Wednesday, March 25, 2009

Corrugated and Flat Fiberlass Sheet Panels

Corrugated Fiberglass Sheets and Panels are cool. They are clear or colorful. They remind me of the 50's, yet designers are still calling out for them in modern applications from skylights, fences, wall partitions, to patio covers. Fiberglass is relatively cheap, chemical resistant, hold up to sunlight, has a great R-value, is strong and easy to cut.

There are over 500 profiles of corrugation made over the past 50 years. (I happen to have access to most of these older profiles, but you'll need 8000sf to crank up the machines). In the 21st century, only a handful are still being produced. Most of what you see as a consumer is what's called "2-1/2" corrugation. There are wood filler strips to match a cross section and strips for the ends - even aluminum nails to batten down the panels. There are several other options that I will discuss - from "R" panels, to metal building products, to something we call "Tred-Safe" - a corrugated roofing panel you can walk on.

Flat and Corrugated Fiberglass panels are rated by their "weight per square foot". The material is made from polyester resin, chopped fiberglass fibers, and sometimes acrylic modifiers are added for clarity and longevity in the sun - say for greenhouse applications. These panels are made by basically pouring the resin onto a conveyor, sprinkling the chopped fibers over the resin, and then laying a top sheet of mylar material over it. (Ok - that was really simplistic, but you get the idea) The trick is to sprinkle enough fibers on the sheet to hold it together. The more fibers, the higher the weight per square foot. At 6 or 8 ounce, it's thicker than a credit card.

Thing is, most of the panels in the big box stores are so thin they'll break before you get them on your patio cover. What a waste. Gives them a bad name. You have to go to a plastic supply center to find the good stuff. I have also seen some quality hardware chains carry them, and some specialty lumber yards offer them. You should be asking for "6 ounce" or higher. The cheapie panels are about 3 ounce. Maybe less. They typically run 26" wide (so you can overlap) x 96" long. The better 6 ounce and 8 ounce sheets come longer - 144" and more - but the shipping gets crazy on the 192" long sheets - so size does matter.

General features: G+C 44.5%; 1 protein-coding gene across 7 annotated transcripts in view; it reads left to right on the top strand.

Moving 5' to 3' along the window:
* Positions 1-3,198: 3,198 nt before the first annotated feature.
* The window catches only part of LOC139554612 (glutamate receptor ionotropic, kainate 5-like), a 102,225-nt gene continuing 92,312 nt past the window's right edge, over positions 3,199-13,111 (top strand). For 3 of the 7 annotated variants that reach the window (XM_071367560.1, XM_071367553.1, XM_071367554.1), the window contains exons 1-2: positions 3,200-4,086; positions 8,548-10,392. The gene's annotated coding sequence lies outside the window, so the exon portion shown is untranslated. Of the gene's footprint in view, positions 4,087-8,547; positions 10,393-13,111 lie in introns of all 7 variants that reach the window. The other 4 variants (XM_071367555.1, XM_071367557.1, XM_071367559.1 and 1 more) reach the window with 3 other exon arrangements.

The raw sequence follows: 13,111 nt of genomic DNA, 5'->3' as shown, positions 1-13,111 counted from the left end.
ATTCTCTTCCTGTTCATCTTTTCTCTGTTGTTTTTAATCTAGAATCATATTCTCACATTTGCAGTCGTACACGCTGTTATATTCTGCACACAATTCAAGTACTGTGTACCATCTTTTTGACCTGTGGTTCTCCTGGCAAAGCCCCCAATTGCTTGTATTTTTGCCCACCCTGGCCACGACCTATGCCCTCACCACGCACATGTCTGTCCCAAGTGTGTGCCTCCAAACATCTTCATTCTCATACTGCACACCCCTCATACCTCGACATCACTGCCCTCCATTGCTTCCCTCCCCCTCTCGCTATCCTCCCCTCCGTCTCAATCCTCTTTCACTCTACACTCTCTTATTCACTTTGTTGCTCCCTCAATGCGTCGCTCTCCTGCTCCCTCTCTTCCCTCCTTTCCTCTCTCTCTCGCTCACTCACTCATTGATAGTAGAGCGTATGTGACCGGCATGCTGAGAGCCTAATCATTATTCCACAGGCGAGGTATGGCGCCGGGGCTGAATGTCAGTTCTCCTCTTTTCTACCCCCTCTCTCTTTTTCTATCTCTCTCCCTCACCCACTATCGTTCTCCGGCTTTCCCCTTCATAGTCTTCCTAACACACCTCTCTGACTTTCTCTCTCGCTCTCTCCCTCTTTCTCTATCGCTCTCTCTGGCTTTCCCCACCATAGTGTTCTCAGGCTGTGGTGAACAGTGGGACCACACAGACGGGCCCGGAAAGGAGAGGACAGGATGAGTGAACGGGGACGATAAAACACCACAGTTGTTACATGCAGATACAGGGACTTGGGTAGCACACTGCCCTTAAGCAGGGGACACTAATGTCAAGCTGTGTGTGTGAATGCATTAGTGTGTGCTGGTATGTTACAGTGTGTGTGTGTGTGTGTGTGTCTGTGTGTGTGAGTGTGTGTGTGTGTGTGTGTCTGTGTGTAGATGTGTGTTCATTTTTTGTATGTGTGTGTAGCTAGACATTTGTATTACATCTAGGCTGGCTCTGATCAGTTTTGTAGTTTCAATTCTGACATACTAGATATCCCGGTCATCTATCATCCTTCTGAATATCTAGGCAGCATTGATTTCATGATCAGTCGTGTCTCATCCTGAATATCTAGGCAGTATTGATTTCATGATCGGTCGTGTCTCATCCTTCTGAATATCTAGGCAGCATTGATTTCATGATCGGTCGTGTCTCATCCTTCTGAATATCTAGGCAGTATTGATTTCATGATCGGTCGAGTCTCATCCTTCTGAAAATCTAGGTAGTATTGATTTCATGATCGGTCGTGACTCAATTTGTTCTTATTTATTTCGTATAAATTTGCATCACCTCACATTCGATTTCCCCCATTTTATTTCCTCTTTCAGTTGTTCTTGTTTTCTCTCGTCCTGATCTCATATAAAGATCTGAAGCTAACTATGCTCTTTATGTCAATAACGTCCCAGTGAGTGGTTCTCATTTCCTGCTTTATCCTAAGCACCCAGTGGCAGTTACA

Now - for you industrial types it gets far more interesting. There are panels are DURABLE - and some so thick you can walk on them, with specific corrugations for metal building sides and skylight panels. There are "R-panels" and cooling tower panels. The sheets are typically wider - from 36" to 52" wide and thicker 8 ounce type material. But wait - there's more! You can only sprinkle so much fiber on the sheet - to go beyond the 8 ounce, you have to add fiberglass cloth and rovings! And yes. like the picture shows, you can walk on it - carefully. That's about 12 ounce material in the picture.

Fiberglass sheets and panels last a long time. There used to be a plant here in town that was made with corrugated panels. After about 40 years, the panels were still performing - even though they looked weathered. Panels 6 ounce and up usually have a warranty of 20 years - pro rated of course. I know of a customer that called about the warranty on his panels. We went out, got on the roof, and sure enough, the panels needed replacing. When asked when they were purchased, he said "Oh, I think about 35 years ago" to which we said - "Well, I guess you got 15 bonus years for free!"

Which makes me think that Fiberglass Sheets - whether corrugated or flat - will play a BIG part in helping us develop better application for solar heating of water and spaces.

Note: Fiberglass Liner Panels - for walls and ceilings - are on a future blog (yet to be written).
Note: Fiberglass sheet - structural sheet and high pressure
laminated NEMA G10 and FR4 - are on a future blog (yet to be written).

re: fiberglass sheets, panels, sheet, corrugated fiberglass panels, tube, roof panels, rod, tubing, sheeting, reinforced panels, flat, roofing, clear, pipe, greenhouse, angle, wall panels, liner panels

No comments:

Post a Comment